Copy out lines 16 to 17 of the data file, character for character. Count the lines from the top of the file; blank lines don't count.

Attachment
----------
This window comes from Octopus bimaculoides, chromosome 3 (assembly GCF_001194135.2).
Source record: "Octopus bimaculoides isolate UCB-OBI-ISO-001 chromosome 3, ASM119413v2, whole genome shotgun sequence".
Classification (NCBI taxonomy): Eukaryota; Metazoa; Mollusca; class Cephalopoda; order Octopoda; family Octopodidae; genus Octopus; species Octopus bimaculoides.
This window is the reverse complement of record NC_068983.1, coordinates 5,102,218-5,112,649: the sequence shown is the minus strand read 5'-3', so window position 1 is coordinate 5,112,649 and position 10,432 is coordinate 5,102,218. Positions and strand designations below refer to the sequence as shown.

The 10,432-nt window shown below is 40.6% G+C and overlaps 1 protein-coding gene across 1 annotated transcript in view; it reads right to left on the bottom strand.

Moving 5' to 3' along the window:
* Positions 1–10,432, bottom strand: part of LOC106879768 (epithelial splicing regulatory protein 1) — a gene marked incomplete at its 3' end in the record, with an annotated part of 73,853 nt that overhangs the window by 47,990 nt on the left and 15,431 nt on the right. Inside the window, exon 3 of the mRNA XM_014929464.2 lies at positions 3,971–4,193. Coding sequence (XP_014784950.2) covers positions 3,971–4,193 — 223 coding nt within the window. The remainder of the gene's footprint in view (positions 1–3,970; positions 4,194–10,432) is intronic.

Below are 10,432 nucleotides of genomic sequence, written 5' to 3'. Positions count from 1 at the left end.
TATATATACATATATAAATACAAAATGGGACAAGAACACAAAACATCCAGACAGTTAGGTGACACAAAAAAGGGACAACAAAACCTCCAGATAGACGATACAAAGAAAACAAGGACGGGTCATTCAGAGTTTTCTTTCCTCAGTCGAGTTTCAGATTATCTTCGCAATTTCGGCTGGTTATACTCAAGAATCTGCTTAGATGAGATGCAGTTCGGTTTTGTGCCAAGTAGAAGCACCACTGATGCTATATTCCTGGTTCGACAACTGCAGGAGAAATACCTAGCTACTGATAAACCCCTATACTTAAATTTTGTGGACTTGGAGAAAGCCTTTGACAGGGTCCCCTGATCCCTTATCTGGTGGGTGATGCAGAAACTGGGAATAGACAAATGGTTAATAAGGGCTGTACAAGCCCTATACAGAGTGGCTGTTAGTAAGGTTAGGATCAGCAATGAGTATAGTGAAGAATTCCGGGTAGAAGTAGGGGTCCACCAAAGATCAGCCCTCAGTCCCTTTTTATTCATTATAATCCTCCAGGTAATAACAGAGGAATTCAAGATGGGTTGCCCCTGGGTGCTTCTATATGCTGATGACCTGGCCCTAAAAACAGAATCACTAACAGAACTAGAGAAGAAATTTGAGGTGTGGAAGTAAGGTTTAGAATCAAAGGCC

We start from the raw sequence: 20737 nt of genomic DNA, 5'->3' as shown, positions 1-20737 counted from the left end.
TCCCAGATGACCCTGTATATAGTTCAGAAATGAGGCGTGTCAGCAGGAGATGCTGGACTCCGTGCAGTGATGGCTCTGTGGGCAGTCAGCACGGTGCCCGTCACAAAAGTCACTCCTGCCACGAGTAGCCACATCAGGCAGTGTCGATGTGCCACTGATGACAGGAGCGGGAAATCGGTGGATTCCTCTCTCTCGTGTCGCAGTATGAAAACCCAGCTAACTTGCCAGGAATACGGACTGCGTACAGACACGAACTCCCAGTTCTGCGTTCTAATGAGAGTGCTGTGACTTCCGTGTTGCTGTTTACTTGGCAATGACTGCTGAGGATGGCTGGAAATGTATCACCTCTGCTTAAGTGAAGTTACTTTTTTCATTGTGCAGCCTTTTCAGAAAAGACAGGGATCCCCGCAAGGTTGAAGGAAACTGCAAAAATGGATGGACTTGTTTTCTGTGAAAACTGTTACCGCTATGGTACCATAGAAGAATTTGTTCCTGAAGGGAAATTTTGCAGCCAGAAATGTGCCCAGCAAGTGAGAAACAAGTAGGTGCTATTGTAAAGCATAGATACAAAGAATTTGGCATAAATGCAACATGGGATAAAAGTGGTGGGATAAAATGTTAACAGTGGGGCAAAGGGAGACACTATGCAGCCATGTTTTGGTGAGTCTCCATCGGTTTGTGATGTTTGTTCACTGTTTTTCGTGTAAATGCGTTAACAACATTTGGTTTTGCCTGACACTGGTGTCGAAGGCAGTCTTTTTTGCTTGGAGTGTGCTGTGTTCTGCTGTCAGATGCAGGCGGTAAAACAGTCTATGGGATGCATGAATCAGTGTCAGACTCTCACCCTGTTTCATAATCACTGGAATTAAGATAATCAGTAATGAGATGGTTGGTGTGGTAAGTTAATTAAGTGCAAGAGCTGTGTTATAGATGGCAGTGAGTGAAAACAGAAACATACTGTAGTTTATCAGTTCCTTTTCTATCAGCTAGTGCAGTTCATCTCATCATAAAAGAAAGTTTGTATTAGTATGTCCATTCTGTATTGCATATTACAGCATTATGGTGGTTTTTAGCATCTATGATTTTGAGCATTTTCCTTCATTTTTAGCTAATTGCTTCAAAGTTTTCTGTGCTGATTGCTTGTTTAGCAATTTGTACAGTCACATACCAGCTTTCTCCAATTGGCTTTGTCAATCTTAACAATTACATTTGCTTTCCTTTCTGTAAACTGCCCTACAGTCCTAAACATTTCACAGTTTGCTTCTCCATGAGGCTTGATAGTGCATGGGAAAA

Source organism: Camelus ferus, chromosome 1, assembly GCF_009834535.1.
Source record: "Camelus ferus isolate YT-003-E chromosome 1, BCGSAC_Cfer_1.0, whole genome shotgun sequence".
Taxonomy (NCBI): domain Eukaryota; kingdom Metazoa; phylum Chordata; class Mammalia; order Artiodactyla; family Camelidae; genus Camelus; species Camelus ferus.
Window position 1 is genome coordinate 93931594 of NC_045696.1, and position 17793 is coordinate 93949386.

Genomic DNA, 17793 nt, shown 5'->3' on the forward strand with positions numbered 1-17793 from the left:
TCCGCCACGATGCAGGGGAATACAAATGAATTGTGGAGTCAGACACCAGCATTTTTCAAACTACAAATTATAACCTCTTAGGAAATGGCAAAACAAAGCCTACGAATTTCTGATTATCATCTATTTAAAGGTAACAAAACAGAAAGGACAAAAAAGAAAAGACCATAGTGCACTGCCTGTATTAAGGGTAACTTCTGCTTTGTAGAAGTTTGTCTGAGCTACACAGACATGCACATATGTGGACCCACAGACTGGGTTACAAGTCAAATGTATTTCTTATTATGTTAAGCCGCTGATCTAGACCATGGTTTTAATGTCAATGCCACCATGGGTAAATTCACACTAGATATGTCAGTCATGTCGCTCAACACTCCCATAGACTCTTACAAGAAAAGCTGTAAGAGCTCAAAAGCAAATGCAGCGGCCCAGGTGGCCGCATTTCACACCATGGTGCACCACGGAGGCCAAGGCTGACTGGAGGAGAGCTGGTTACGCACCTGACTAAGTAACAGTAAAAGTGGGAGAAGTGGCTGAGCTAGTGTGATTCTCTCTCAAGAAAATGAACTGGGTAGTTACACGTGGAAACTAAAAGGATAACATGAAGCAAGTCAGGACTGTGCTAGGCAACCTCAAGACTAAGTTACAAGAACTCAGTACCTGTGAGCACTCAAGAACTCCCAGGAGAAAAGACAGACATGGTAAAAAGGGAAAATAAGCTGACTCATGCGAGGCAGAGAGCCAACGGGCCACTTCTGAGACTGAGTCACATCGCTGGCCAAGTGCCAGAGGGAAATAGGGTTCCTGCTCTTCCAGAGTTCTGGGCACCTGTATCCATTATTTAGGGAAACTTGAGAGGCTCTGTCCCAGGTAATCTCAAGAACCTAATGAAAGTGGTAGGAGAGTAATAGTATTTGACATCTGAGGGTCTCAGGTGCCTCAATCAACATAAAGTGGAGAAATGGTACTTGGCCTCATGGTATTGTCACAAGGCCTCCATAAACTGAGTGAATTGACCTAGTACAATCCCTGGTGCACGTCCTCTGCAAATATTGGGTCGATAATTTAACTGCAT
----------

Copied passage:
Genomic DNA, 17793 nt, shown 5'->3' on the forward strand with positions numbered 1-17793 from the left:
TCCGCCACGATGCAGGGGAATACAAATGAATTGTGGAGTCAGACACCAGCATTTTTCAAACTACAAATTATAACCTCTTAGGAAATGGCAAAACAAAGCCTACGAATTTCTGATTATCATCTATTTAAAGGTAACAAAACAGAAAGGACAAAAAAGAAAAGACCATAGTGCACTGCCTGTATTAAGGGTAACTTCTGCTTTGTAGAAGTTTGTCTGAGCTACACAGACATGCACATATGTGGACCCACAGACTGGGTTACAAGTCAAATGTATTTCTTATTATGTTAAGCCGCTGATCTAGACCATGGTTTTAATGTCAATGCCACCATGGGTAAATTCACACTAGATATGTCAGTCATGTCGCTCAACACTCCCATAGACTCTTACAAGAAAAGCTGTAAGAGCTCAAAAGCAAATGCAGCGGCCCAGGTGGCCGCATTTCACACCATGGTGCACCACGGAGGCCAAGGCTGACTGGAGGAGAGCTGGTTACGCACCTGACTAAGTAACAGTAAAAGTGGGAGAAGTGGCTGAGCTAGTGTGATTCTCTCTCAAGAAAATGAACTGGGTAGTTACACGTGGAAACTAAAAGGATAACATGAAGCAAGTCAGGACTGTGCTAGGCAACCTCAAGACTAAGTTACAAGAACTCAGTACCTGTGAGCACTCAAGAACTCCCAGGAGAAAAGACAGACATGGTAAAAAGGGAAAATAAGCTGACTCATGCGAGGCAGAGAGCCAACGGGCCACTTCTGAGACTGAGTCACATCGCTGGCCAAGTGCCAGAGGGAAATAGGGTTCCTGCTCTTCCAGAGTTCTGGGCACCTGTATCCATTATTTAGGGAAACTTGAGAGGCTCTGTCCCAGGTAATCTCAAGAACCTAATGAAAGTGGTAGGAGAGTAATAGTATTTGACATCTGAGGGTCTCAGGTGCCTCAATCAACATAAAGTGGAGAAATGGTACTTGGCCTCATGGTATTGTCACAAGGCCTCCATAAACTGAGTGAATTGACCTAGTACAATCCCTGGTGCACGTCCTCTGCAAATATTGGGTCGATAATTTAACTGCAT